Under EPA’s PSD tailoring rule, any new major polluter of CO2 (anyone who emits more than 100,000 tons per year (tpy)) and is not already permitted under the PSD program is subject to the requirements of the PSD program. According to Ginsburg and Roberts, this expands EPA’s regulatory reach from 83% percent of stationary GHG to 86%. EPA explicitly rejected the 250 tpy threshold for Best Available Control Technology (BACT) which is expressly provided in the CAA. Otherwise, according to EPA, the regulation would produce absurd results by reaching into every furnace in every school, apartment building and restaurant.

The petitioners argued that the better way to avoid such a broad reach is to avoid the regulation of GHG. Justice Kennedy at page 80 directly commented that EPA did not cite a case directly on point that gave an agency such authority. Then Alito at pages 70 and 71 asked whether any case allowed the court to ignore a number in a statute. EPA offered one supporting case at oral argument, Martin v. Ruiz, 415 U.S. 199 (1974), about assistance to Native Americans, which as the Solicitor General admitted, was not “exactly on point”. In Martin the Court allowed the Bureau of Indian affairs to limit assistance to Native Americans on or near a reservation to maximize funding, but there was no conflict with an explicit number as there is in this case.

There is also a possibility that the majority may grant EPA deference in this situation, and thus allow the current regulation for CO2 to stand. For example, Justice Kagan at page 44 points out that, as decided in Chevron U.S.A., Inc. v. Natural Resources Defense Council, Inc., 467 U.S. 837 (1984), the agency is given the most deference in this situation, where there are two terms in the statute that are irreconcilable. Also arguing for EPA’s deference, Breyer at page 64 states that exceptions are implicitly written in laws all the time for things that do not make sense to regulate. Furthermore, Justice Roberts suggests that he is not willing to forget about precedent in Massachusetts v. EPA, when interpreting what “any air pollutant” within the statutory scheme for PSD permitting means.[6] Massachusetts v. EPA determined that CO2 is an “air pollutant” based on section 302(g) of the CAA.[7]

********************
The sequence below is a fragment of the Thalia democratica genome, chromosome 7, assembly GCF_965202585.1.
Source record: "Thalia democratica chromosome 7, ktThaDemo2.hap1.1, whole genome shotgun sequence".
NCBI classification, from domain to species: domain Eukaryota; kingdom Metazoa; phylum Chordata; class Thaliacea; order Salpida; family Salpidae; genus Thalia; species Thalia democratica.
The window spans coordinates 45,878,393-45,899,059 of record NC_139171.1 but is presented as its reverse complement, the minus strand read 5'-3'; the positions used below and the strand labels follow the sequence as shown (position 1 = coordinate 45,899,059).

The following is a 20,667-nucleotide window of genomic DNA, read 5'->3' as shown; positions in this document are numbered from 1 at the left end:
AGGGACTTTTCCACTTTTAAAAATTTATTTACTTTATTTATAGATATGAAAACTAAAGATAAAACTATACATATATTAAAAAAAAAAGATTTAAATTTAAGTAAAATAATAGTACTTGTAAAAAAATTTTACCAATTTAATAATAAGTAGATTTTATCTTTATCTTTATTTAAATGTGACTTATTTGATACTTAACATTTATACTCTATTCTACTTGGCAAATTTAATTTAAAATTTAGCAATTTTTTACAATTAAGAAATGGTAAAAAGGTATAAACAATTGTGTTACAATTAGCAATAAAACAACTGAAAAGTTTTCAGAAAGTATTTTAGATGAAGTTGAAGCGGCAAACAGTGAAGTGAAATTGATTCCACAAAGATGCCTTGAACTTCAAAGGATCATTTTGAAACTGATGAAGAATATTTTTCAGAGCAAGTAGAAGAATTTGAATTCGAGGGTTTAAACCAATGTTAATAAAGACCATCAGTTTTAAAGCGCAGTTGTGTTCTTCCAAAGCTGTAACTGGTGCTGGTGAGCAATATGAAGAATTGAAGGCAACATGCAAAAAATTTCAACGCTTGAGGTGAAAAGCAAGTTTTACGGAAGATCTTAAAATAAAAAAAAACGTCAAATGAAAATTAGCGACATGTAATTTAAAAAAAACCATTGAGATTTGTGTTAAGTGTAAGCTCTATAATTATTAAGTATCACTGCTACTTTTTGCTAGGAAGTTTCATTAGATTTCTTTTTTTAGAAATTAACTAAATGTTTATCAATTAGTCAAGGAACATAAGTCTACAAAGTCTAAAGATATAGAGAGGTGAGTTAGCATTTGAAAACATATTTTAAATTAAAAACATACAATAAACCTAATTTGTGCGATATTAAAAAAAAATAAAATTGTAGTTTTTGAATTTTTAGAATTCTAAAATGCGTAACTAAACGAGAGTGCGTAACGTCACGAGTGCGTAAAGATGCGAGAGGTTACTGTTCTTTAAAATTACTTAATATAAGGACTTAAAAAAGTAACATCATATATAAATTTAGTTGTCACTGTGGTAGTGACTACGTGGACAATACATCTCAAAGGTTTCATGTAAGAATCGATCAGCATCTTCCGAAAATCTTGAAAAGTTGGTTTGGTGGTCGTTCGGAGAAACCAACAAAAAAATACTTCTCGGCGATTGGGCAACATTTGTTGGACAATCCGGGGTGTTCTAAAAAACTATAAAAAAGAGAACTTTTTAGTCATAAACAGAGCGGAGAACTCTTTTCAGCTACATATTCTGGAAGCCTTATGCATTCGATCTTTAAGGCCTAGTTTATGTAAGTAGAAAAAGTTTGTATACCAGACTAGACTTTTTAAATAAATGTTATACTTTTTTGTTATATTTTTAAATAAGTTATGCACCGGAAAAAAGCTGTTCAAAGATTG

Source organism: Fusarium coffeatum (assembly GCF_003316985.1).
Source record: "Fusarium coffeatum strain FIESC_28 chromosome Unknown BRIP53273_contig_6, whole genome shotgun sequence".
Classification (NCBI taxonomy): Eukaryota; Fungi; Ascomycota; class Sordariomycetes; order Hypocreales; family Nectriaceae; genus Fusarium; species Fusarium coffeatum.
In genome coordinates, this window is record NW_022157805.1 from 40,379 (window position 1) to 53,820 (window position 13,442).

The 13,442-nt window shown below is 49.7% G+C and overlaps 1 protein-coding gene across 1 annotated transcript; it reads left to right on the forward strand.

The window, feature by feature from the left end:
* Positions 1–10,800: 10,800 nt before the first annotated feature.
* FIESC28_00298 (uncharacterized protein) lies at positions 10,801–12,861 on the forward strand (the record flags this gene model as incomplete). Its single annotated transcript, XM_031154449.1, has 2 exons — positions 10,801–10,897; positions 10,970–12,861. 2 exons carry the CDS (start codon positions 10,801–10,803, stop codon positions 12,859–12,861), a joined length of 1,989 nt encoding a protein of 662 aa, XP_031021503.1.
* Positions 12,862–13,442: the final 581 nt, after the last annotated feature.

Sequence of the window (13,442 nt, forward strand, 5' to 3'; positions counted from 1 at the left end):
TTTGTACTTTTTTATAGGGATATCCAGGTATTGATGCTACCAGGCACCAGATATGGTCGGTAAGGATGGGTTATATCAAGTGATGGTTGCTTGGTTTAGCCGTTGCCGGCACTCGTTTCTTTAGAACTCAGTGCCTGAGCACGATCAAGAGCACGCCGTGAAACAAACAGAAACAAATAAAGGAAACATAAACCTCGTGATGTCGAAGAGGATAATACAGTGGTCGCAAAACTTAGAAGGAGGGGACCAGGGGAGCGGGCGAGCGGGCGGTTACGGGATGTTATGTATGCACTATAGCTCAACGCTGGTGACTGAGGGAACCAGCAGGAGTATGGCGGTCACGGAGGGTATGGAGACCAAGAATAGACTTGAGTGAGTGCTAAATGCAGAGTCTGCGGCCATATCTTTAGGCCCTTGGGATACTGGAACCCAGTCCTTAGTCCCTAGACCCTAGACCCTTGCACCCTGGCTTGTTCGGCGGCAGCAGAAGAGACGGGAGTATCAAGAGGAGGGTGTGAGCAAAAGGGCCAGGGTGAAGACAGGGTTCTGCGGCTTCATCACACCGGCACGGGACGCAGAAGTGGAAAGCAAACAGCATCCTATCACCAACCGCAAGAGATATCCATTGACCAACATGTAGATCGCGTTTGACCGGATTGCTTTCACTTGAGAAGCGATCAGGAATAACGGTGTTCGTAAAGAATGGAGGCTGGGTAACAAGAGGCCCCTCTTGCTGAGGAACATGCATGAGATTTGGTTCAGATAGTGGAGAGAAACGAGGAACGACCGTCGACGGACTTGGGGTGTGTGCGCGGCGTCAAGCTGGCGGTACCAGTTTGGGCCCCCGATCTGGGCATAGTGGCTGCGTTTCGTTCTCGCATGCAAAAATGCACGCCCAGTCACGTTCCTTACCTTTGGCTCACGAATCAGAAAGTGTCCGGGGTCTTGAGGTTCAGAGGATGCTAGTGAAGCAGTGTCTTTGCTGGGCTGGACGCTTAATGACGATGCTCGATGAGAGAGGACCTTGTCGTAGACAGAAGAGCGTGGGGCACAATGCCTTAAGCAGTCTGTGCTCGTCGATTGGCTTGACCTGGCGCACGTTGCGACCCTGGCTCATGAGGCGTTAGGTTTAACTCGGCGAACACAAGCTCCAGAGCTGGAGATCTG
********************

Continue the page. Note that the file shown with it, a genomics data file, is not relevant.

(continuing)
However, even though it is unlikely the majority will find that EPA has complete deference, it is even less likely that the court will hold that EPA has no authority to regulate GHGs within the PSD permitting statute at all. Both Breyer at 40 and Kagan at 34 point out that not regulating major facilities emitting CO2 would directly violate the intent of Congress.

We are betting in this blog that the Supreme Court will find that the EPA has authority to regulate CO2 within the PSD permitting program, but may restrict EPA’s regulation of CO2 to major stationary sources already regulated under the PSD program. By doing so, the Court will vindicate the explicit words in the statute while allowing EPA to move forward with substantial GHG regulation. The downside is that EPA will lose its control over other harmful, non-NAAQS, pollutants it has regulated for 30 years under the PSD permitting program.


1.  Utility Air Regulatory Group v. EPA, Case No. 12­1146, Justice Ginsburg in Oral Argument Transcript at pg 9, ln 1-5, Available at,; See also, Coal. For Responsible Regulation, Inc. v. EPA, 684 F.3d 102, Denial of Request for Rehearing(Kavanaugh at 7-8)(D.C. Cir. 2012), Available at,$file/09-1322-1411145.pdf.

2.  Coleman, James, Oral Argument Hints that Supreme Court May Trim Back U.S. Industrial Source Greenhouse Gas Regulations, Energy Law Professor, Energy Markets and Environmental Regulation, see

3.  Coal. for Responsible Regulation v. EPA, Nos. 09- 1322, et al. (Kavanaugh, J., dissenting from denial of rehearing en banc).

4.  Utility Air Regulatory Group v. EPA, Case No. 12­1146, Oral Argument Transcript (Justices Roberts, Sotomayor, Breyer, Ginsburg, Kennedy, and Kagan all mention Kavanaugh’s compromise at Oral Arguments).

5.  Utility Air Regulatory Group v. EPA, Case No. 12­1146, Verrilli in Oral Argument Transcript at pg 61, ln 8-12(CO2 is the only pollutant that creates an absurd result when use for triggering purposes of the PSD permits).

6.  Utility Air Regulatory Group v. EPA, Case No. 12­1146, Chief Justice Roberts in Oral Argument Transcript,at pages18-19.

7.  See Massachusetts v. EPA, 549 U.S. 497, 528-529.